U.S. fusion pilot program ready to back designs from industry-led teams

September 27, 2022, 7:00AMNuclear News

The Department of Energy announced up to $50 million for a new milestone-based fusion energy development program on September 22. The funding opportunity announcement is open to for-profit companies—possibly teamed with national laboratories, universities, and others—that are prepared to meet major technical and commercialization milestones leading to a pilot fusion power plant design.

NASEM report: U.S. low-dose radiation research needs DOE/NIH leadership

June 3, 2022, 9:29AMNuclear News

A new report from the National Academies of Sciences, Engineering, and Medicine (NASEM) estimates that $100 million annually will be required for the next 15 years to develop a coordinated research program led by the Department of Energy and the National Institutes of Health to study how low doses of radiation affect disease risk. The recommended research would investigate causal links to specific health conditions and better define the impacts of radiation doses, dose rates, types of radiation, and exposure duration.

Nuclear propulsion on the rise as private companies and NASA redefine space travel

July 22, 2021, 12:00PMNuclear News
Hot-fire test at Blue Origin’s West Texas launch facility in July 2019. (Photo: Blue Origin)

In July 1969, the public’s attention was fixated on NASA’s Apollo 11 mission—a “giant leap for mankind” that was memorably marked by Neil Armstrong as he stepped onto the surface of the moon. This July, the possibilities of spaceflight are once again capturing the public’s imagination and news headlines. While NASA invests in nuclear propulsion research and development to stretch the limits of U.S. space missions, private companies Virgin Galactic and Blue Origin are stretching the definition of “astronaut” and proving they can offer a high-altitude thrill to paying customers.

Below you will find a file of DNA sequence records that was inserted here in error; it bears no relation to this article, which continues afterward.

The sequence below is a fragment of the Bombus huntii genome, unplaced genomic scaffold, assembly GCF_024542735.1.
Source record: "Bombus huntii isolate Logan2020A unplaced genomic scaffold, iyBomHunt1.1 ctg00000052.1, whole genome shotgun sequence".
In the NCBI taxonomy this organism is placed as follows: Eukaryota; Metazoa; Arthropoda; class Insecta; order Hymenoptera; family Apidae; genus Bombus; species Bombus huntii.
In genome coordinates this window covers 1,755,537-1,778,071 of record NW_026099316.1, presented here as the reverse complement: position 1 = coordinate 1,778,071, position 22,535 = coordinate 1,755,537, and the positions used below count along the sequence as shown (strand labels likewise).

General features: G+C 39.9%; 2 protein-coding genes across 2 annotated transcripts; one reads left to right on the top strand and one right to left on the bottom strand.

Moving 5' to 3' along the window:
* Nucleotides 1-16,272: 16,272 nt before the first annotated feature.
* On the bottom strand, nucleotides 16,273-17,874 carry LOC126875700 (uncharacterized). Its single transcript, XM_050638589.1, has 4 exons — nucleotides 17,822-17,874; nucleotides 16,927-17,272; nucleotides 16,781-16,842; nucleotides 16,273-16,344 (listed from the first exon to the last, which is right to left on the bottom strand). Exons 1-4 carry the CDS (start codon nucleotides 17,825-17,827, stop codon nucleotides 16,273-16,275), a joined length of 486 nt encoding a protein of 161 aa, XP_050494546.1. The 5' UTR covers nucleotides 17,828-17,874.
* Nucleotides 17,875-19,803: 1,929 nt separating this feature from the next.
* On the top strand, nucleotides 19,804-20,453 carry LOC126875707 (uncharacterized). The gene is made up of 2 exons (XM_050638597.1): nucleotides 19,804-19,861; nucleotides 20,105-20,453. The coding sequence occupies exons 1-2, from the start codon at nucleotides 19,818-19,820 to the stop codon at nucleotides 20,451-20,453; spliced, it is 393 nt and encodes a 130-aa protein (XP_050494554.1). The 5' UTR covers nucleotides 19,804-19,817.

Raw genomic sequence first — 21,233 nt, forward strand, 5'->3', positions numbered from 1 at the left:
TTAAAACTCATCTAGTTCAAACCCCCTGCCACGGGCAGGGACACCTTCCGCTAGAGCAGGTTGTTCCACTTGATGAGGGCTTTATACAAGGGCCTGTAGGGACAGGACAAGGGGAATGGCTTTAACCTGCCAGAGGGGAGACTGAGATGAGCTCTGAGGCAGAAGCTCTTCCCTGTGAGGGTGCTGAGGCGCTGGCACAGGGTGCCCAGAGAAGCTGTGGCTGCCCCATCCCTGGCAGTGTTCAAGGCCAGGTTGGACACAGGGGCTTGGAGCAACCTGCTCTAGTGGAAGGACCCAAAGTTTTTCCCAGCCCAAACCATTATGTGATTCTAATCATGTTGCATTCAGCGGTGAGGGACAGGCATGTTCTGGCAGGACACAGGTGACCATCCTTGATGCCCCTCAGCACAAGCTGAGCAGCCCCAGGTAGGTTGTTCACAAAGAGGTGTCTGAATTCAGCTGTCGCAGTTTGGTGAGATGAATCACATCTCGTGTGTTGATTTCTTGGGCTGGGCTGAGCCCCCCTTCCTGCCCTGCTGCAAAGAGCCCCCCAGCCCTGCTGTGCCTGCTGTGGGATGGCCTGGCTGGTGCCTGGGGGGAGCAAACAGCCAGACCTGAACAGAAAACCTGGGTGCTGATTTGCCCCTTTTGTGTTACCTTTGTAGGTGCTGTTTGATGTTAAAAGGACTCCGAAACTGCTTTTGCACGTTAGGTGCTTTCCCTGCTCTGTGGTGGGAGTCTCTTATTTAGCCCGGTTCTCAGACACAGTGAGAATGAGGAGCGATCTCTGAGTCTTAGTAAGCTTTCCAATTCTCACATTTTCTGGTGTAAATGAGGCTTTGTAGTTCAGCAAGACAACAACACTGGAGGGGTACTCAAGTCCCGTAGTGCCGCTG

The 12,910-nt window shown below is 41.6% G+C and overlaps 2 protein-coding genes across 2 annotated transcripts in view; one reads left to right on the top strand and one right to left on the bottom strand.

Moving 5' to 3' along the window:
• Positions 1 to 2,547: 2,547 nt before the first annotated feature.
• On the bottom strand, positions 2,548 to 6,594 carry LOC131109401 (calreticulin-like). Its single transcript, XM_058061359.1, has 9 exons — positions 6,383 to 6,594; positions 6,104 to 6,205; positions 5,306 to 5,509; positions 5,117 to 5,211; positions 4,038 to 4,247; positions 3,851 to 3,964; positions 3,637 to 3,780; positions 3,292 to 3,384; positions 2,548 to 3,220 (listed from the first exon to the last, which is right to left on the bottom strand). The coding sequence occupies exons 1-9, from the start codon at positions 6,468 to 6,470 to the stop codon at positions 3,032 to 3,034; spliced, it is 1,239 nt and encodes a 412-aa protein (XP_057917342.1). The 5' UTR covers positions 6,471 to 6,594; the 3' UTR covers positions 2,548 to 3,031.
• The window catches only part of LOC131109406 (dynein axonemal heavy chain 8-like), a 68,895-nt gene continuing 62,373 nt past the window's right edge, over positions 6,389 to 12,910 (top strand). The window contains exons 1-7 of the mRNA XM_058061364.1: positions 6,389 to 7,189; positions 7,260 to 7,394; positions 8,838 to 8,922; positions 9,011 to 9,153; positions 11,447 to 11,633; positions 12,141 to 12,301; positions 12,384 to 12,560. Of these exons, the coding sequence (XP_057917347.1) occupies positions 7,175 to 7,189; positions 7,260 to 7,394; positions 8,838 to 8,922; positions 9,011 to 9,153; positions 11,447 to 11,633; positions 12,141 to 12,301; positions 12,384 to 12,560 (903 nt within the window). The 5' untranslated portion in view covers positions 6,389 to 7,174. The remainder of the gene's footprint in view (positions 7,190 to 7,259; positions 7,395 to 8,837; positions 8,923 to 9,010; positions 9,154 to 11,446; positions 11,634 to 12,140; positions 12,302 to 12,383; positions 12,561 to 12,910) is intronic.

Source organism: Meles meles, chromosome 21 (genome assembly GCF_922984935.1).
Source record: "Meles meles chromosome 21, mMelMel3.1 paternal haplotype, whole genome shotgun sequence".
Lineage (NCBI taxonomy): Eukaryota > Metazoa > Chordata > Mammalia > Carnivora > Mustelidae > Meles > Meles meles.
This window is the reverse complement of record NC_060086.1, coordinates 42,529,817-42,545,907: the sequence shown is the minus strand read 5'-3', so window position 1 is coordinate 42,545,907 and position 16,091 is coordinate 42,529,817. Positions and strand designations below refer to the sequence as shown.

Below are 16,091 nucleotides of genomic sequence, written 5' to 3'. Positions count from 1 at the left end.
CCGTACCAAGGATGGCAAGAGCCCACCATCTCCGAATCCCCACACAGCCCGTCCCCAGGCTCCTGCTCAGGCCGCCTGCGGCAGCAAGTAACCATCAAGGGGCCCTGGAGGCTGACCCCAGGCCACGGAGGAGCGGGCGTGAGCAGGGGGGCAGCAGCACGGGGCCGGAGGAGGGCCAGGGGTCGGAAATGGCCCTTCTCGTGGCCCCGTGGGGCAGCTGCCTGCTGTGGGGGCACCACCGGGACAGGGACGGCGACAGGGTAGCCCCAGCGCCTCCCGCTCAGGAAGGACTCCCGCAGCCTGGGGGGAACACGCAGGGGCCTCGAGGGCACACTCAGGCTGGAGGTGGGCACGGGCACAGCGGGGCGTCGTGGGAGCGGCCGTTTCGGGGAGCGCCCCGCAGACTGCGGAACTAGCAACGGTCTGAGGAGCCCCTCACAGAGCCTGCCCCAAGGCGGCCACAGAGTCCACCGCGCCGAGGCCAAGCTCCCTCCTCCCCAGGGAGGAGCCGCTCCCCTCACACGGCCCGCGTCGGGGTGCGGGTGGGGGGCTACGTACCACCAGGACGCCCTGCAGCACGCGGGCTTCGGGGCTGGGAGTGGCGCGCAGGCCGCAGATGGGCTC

Planning ahead for advanced reactor safeguards and security

May 20, 2021, 9:30AMNuclear News

Nonproliferation, safeguards, and security were on the agenda for the fifth public information-gathering meeting of the National Academies’ Committee on Merits and Viability of Different Nuclear Fuel Cycles and Technology Options and the Waste Aspects of Advanced Nuclear Reactors. Moderated by committee chair Janice Dunn Lee and NAS study director Charles Ferguson, the two-day public meeting was convened on May 17 and was to be followed by a closed committee session on May 19.

As Perseverance makes tracks, NASA must plan its next Mars move

March 10, 2021, 3:00PMNuclear News

NASA’s Mars 2020 Perseverance rover took its first drive on the surface of Mars on March 4, traversing 21.3 feet and executing a 150-degree turn in about 33 minutes. The drive was one part of an ongoing check and calibration of every system, subsystem, and instrument on Perseverance, which landed on Mars on February 18.

The NASA team has also verified the functionality of Perseverance’s instruments, deployed two wind sensors, and unstowed the rover’s 7-foot-long robotic arm for the first time, flexing each of its five joints over the course of two hours.

With relatively little fanfare, the functionality of Perseverance’s radioisotope thermoelectric generator (RTG)—assembled at Idaho National Laboratory and fueled by the decay of plutonium-238—is also being proved. It is reliably providing the power that Perseverance’s mechanical and communication systems require.